Ueda Akinari

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The following article is from The Great Soviet Encyclopedia (1979). It might be outdated or ideologically biased.

Ueda Akinari


Born 1734 in Osaka; died June 27, 1809, in Kyoto. Japanese writer.

Ueda studied Chinese literature, philosophy, and medicine. He made his debut as a writer with the didactic tale The Mores of Worldly Concubines (1767) and later won fame as the author of romantic adventure tales written in the serious prose genre of yomihon (“reading books”). He often employed plots from Japanese and Chinese literature and folklore.

The basic themes of Ueda’s works were the glorification of virtue and the condemnation of vice and social evil. His writings upheld the doctrine of shingaku (“science of the heart”), which preached the equality of all social classes, while prescribing that each class live in accordance with its social position. The fantastic occupied an important place in Ueda’s work. Often his heroes were spirits or ghosts, as in the short-story collections Tales of a Rainy Moon (1768; Russian translation, 1961) and Tales of Spring Rain (1809). Ueda was also a talented poet, the author of tankas and haikus.


Ueda Akinari-shu. Tokyo, 1968.


Grigor’eva, T., and V. Logunova. Iaponskaia literatura. Moscow, 1964.
Nakamura Yuhiko. Kinsei sakka kenkyu. Tokyo, 1961.


The Great Soviet Encyclopedia, 3rd Edition (1970-1979). © 2010 The Gale Group, Inc. All rights reserved.
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"Ugetsu," directed by Kenji Mizoguchi, is inspired by short stories by Ueda Akinari and Guy de Maupassant.
Frank: Ueda Akinari, Francois Thomas Marie de Baculard d'Amaud, Jane Austen and the Northanger Novelists (with Douglass H.
Ueda Akinari's [TEXT NOT REPRODUCIBLE IN ASCII] (1734-1809) Kuse monogatari [TEXT NOT REPRODUCIBLE IN ASCII] (Tales of compulsion, 1791) is a compelling case study for considering how alternative modes of literary production arose in resistance to hegemonies of print in early modern Japan.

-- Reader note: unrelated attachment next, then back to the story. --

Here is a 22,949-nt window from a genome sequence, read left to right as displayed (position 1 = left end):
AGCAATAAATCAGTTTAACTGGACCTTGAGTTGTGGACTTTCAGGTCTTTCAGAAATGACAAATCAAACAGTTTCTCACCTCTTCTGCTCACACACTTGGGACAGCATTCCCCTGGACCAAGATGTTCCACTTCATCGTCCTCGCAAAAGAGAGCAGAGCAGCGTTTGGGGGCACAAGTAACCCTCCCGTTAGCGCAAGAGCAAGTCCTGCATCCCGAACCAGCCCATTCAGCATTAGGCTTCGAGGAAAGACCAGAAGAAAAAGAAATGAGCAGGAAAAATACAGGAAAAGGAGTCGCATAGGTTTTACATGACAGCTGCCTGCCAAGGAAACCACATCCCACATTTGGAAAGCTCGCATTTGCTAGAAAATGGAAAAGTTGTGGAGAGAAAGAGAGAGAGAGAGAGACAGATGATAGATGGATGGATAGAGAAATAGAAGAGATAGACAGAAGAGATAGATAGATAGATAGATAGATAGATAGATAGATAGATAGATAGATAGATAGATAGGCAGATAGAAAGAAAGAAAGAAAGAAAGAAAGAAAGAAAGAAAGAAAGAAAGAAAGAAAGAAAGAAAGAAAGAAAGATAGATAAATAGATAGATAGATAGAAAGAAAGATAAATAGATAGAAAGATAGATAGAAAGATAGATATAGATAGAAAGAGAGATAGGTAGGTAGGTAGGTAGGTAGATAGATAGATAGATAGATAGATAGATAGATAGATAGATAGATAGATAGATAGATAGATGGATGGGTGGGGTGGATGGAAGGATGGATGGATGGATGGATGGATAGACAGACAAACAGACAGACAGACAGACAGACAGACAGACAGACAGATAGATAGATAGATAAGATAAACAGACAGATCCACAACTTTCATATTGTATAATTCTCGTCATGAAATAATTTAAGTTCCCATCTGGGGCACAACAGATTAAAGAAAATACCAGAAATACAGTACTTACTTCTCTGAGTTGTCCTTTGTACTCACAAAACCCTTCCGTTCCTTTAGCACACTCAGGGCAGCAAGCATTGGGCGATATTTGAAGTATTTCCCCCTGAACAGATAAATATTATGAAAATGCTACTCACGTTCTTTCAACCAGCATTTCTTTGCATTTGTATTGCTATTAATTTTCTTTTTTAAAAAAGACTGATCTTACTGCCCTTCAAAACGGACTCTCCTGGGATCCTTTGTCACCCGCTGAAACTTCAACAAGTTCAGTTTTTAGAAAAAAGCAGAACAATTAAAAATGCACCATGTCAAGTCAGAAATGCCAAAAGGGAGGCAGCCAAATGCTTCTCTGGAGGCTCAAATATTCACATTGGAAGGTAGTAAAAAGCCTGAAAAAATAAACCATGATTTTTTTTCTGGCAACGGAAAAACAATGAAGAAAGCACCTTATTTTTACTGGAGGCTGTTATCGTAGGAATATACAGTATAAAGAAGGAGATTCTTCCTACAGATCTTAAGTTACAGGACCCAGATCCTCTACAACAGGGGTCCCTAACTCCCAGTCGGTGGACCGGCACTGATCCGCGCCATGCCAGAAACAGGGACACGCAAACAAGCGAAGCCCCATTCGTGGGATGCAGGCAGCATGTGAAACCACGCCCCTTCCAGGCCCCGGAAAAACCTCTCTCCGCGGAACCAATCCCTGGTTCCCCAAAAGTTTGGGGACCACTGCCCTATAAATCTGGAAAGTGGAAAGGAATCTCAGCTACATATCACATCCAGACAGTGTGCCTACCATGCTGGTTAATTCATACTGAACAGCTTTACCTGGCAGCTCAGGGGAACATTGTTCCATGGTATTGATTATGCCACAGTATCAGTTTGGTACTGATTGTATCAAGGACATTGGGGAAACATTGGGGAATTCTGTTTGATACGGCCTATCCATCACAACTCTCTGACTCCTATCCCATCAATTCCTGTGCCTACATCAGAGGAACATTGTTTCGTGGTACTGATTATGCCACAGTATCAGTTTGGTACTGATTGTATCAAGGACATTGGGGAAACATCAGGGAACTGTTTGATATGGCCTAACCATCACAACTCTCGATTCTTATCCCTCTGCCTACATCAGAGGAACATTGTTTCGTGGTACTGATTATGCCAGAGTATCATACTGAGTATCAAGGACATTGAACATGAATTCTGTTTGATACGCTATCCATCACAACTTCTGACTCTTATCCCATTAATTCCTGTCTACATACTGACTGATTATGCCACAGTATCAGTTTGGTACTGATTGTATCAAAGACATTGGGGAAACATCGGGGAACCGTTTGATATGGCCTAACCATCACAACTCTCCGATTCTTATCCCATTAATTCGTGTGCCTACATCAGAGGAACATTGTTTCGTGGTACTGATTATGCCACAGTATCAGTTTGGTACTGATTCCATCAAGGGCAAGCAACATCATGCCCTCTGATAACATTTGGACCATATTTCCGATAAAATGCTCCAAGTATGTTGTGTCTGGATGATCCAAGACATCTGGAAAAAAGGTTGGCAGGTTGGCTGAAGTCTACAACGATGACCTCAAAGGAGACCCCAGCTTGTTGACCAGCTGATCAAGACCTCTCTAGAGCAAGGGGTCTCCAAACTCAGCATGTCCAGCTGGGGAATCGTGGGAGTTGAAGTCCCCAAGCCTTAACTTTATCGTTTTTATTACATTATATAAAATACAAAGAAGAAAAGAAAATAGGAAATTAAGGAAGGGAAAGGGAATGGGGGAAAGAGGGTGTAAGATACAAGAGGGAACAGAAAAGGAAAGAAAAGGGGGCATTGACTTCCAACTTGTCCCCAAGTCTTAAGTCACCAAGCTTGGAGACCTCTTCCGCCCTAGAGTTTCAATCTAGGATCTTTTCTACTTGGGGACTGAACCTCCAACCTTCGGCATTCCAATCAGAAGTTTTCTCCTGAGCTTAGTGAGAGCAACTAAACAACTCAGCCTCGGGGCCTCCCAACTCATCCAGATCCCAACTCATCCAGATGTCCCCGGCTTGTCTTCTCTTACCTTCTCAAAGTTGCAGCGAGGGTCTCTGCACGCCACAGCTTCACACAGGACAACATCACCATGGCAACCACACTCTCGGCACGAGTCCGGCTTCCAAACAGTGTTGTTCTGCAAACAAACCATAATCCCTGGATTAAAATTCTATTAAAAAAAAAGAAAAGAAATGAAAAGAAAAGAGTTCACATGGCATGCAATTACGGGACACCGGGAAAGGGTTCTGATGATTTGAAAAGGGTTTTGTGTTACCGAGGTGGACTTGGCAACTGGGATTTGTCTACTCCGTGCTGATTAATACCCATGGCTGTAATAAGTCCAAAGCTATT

Ueda Akinari [TEXT NOT REPRODUCIBLE IN ASCII] (1734-1809), although best known as an author of supernatural tales, also devoted much of his career to writing comic fiction and philological scholarship.
Ueda Akinari first honed his craft as a writer of popular comic fiction, making his debut nearly thirty-five years before Kuse monogatari with two satirical works: Shodo kikimimi sekenzaru [TEXT NOT REPRODUCIBLE IN ASCII] (Worldly monkeys with ears for the arts, 1766) and Seken tekake katagi [TEXT NOT REPRODUCIBLE IN ASCII] (Characters of worldly courtesans, 1767).
Among all of the works of narrative fiction by Ueda Akinari, Kuse monogatari is unique for its inclusion of marginal and interlinear commentary, as well as for the unconventional circumstances of its dissemination, which were predicated upon the private circulation and hand-copying of manuscripts by a select few of the author's literary acquaintances.
Readers interested in learning more about the life of Ueda Akinari, Kuse monogatari, and the culture of writing in Edo Japan should consult Konoe (1995), Kornicki (2006), and Takada (1966).
Ueda Akinari zenshu [TEXT NOT REPRODUCIBLE IN ASCII] [The complete works of Ueda Akinari], Vol.
She then contrasts Norinaga's ideas with the work of three other contemporary kokugaku scholars, Ueda Akinari, Fujitani Mitsue, and Tachibana Moribe, all of whom variously challenged many of Norinaga's conclusions and greatly expanded the kokugaku debate.